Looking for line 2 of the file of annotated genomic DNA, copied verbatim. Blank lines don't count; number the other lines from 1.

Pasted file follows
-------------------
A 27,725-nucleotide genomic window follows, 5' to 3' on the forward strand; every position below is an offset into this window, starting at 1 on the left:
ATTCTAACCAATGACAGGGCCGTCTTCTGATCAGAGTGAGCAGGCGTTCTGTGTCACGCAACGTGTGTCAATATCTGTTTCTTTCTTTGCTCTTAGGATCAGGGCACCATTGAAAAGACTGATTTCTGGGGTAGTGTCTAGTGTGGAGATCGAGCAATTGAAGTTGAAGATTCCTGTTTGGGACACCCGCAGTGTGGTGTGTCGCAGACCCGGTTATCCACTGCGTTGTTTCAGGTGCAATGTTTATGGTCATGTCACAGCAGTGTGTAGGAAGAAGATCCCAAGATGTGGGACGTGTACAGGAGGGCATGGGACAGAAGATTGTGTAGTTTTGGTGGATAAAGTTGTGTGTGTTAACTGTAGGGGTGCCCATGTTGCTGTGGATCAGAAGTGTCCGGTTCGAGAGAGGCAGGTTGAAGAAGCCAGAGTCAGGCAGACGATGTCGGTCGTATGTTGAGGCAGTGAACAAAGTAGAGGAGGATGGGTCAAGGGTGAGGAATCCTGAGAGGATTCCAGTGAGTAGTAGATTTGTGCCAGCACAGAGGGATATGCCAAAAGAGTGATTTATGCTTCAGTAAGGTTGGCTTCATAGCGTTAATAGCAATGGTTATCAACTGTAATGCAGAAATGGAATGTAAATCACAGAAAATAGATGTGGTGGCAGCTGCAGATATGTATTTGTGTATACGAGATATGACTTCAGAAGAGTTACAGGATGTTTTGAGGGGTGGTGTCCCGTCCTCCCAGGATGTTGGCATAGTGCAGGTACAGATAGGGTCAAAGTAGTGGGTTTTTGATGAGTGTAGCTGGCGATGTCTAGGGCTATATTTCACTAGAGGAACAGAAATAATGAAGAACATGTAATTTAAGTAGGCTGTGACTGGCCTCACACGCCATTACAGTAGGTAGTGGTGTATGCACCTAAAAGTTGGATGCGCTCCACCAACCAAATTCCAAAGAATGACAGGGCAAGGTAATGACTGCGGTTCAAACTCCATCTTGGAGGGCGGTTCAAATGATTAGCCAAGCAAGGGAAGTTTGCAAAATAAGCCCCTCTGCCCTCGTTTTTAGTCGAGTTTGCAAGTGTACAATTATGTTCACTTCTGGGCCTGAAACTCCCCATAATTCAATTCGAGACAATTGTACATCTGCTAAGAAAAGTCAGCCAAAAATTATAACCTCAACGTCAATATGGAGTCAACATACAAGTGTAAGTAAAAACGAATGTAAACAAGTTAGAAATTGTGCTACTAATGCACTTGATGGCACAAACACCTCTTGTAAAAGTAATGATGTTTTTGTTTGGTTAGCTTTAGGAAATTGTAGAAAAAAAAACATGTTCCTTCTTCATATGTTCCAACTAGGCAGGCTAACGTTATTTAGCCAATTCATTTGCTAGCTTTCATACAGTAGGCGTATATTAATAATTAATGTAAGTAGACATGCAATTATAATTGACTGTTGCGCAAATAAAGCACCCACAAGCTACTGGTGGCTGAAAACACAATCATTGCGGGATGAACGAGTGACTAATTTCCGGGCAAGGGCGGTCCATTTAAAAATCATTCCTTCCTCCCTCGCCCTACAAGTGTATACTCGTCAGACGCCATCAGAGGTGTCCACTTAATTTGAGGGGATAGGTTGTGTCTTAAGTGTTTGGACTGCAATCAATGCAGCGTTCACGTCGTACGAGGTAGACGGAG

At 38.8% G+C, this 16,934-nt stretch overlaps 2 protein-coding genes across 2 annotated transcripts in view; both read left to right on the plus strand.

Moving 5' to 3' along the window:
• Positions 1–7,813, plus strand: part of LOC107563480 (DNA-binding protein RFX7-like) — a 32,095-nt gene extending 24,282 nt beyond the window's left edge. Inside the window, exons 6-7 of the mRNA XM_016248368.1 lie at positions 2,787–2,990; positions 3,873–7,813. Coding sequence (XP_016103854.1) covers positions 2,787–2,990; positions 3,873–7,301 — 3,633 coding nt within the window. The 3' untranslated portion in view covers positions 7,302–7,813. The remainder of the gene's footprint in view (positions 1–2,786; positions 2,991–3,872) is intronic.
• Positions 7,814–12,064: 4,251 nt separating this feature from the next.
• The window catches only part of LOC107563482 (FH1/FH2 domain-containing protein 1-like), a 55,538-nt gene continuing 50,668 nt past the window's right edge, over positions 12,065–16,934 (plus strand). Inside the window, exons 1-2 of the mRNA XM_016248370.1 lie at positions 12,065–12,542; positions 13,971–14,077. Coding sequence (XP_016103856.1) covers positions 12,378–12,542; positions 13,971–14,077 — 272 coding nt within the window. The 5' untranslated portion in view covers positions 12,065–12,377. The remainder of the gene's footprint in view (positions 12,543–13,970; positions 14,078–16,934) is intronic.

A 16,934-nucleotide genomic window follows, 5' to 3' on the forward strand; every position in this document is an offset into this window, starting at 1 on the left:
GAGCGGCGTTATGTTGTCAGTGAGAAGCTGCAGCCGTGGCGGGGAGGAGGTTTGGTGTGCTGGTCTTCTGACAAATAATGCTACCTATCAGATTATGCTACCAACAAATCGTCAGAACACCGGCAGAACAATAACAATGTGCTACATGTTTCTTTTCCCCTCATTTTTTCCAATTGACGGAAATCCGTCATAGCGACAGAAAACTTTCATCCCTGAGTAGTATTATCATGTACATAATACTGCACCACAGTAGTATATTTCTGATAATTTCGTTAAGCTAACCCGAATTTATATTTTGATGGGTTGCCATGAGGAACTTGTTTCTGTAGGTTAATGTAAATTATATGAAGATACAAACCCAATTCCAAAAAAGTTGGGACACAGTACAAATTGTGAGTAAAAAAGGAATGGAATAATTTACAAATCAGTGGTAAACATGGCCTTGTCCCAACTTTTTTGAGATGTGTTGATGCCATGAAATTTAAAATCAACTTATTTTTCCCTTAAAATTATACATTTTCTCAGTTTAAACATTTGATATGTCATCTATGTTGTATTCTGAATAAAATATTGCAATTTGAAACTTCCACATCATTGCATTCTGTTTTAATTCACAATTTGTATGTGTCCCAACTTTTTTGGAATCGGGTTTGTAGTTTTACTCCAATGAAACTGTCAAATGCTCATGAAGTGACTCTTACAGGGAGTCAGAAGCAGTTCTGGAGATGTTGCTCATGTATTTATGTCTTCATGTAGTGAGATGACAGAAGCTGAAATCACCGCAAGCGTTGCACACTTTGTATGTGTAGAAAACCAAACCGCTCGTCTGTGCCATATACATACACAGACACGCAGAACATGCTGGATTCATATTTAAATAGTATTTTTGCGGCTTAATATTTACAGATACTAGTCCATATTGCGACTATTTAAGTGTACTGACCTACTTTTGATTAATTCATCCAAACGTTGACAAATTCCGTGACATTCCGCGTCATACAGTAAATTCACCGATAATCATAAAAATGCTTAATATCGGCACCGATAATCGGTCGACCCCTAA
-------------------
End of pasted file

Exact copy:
ATTCTAACCAATGACAGGGCCGTCTTCTGATCAGAGTGAGCAGGCGTTCTGTGTCACGCAACGTGTGTCAATATCTGTTTCTTTCTTTGCTCTTAGGATCAGGGCACCATTGAAAAGACTGATTTCTGGGGTAGTGTCTAGTGTGGAGATCGAGCAATTGAAGTTGAAGATTCCTGTTTGGGACACCCGCAGTGTGGTGTGTCGCAGACCCGGTTATCCACTGCGTTGTTTCAGGTGCAATGTTTATGGTCATGTCACAGCAGTGTGTAGGAAGAAGATCCCAAGATGTGGGACGTGTACAGGAGGGCATGGGACAGAAGATTGTGTAGTTTTGGTGGATAAAGTTGTGTGTGTTAACTGTAGGGGTGCCCATGTTGCTGTGGATCAGAAGTGTCCGGTTCGAGAGAGGCAGGTTGAAGAAGCCAGAGTCAGGCAGACGATGTCGGTCGTATGTTGAGGCAGTGAACAAAGTAGAGGAGGATGGGTCAAGGGTGAGGAATCCTGAGAGGATTCCAGTGAGTAGTAGATTTGTGCCAGCACAGAGGGATATGCCAAAAGAGTGATTTATGCTTCAGTAAGGTTGGCTTCATAGCGTTAATAGCAATGGTTATCAACTGTAATGCAGAAATGGAATGTAAATCACAGAAAATAGATGTGGTGGCAGCTGCAGATATGTATTTGTGTATACGAGATATGACTTCAGAAGAGTTACAGGATGTTTTGAGGGGTGGTGTCCCGTCCTCCCAGGATGTTGGCATAGTGCAGGTACAGATAGGGTCAAAGTAGTGGGTTTTTGATGAGTGTAGCTGGCGATGTCTAGGGCTATATTTCACTAGAGGAACAGAAATAATGAAGAACATGTAATTTAAGTAGGCTGTGACTGGCCTCACACGCCATTACAGTAGGTAGTGGTGTATGCACCTAAAAGTTGGATGCGCTCCACCAACCAAATTCCAAAGAATGACAGGGCAAGGTAATGACTGCGGTTCAAACTCCATCTTGGAGGGCGGTTCAAATGATTAGCCAAGCAAGGGAAGTTTGCAAAATAAGCCCCTCTGCCCTCGTTTTTAGTCGAGTTTGCAAGTGTACAATTATGTTCACTTCTGGGCCTGAAACTCCCCATAATTCAATTCGAGACAATTGTACATCTGCTAAGAAAAGTCAGCCAAAAATTATAACCTCAACGTCAATATGGAGTCAACATACAAGTGTAAGTAAAAACGAATGTAAACAAGTTAGAAATTGTGCTACTAATGCACTTGATGGCACAAACACCTCTTGTAAAAGTAATGATGTTTTTGTTTGGTTAGCTTTAGGAAATTGTAGAAAAAAAAACATGTTCCTTCTTCATATGTTCCAACTAGGCAGGCTAACGTTATTTAGCCAATTCATTTGCTAGCTTTCATACAGTAGGCGTATATTAATAATTAATGTAAGTAGACATGCAATTATAATTGACTGTTGCGCAAATAAAGCACCCACAAGCTACTGGTGGCTGAAAACACAATCATTGCGGGATGAACGAGTGACTAATTTCCGGGCAAGGGCGGTCCATTTAAAAATCATTCCTTCCTCCCTCGCCCTACAAGTGTATACTCGTCAGACGCCATCAGAGGTGTCCACTTAATTTGAGGGGATAGGTTGTGTCTTAAGTGTTTGGACTGCAATCAATGCAGCGTTCACGTCGTACGAGGTAGACGGAG